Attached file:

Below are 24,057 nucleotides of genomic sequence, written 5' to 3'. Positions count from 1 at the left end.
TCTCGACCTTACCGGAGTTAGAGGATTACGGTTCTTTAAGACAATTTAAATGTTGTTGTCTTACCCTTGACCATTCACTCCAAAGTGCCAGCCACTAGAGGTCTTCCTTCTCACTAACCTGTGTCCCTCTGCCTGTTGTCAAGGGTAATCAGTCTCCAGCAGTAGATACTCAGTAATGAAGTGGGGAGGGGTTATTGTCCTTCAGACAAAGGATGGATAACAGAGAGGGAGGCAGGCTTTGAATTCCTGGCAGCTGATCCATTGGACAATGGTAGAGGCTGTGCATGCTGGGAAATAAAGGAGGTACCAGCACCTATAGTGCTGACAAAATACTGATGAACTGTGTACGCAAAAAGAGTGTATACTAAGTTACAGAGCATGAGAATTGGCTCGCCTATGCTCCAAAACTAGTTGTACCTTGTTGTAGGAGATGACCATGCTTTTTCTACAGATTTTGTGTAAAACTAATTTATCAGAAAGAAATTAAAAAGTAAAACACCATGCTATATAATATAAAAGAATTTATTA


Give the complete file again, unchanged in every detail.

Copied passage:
Below are 24,057 nucleotides of genomic sequence, written 5' to 3'. Positions count from 1 at the left end.
TCTCGACCTTACCGGAGTTAGAGGATTACGGTTCTTTAAGACAATTTAAATGTTGTTGTCTTACCCTTGACCATTCACTCCAAAGTGCCAGCCACTAGAGGTCTTCCTTCTCACTAACCTGTGTCCCTCTGCCTGTTGTCAAGGGTAATCAGTCTCCAGCAGTAGATACTCAGTAATGAAGTGGGGAGGGGTTATTGTCCTTCAGACAAAGGATGGATAACAGAGAGGGAGGCAGGCTTTGAATTCCTGGCAGCTGATCCATTGGACAATGGTAGAGGCTGTGCATGCTGGGAAATAAAGGAGGTACCAGCACCTATAGTGCTGACAAAATACTGATGAACTGTGTACGCAAAAAGAGTGTATACTAAGTTACAGAGCATGAGAATTGGCTCGCCTATGCTCCAAAACTAGTTGTACCTTGTTGTAGGAGATGACCATGCTTTTTCTACAGATTTTGTGTAAAACTAATTTATCAGAAAGAAATTAAAAAGTAAAACACCATGCTATATAATATAAAAGAATTTATTA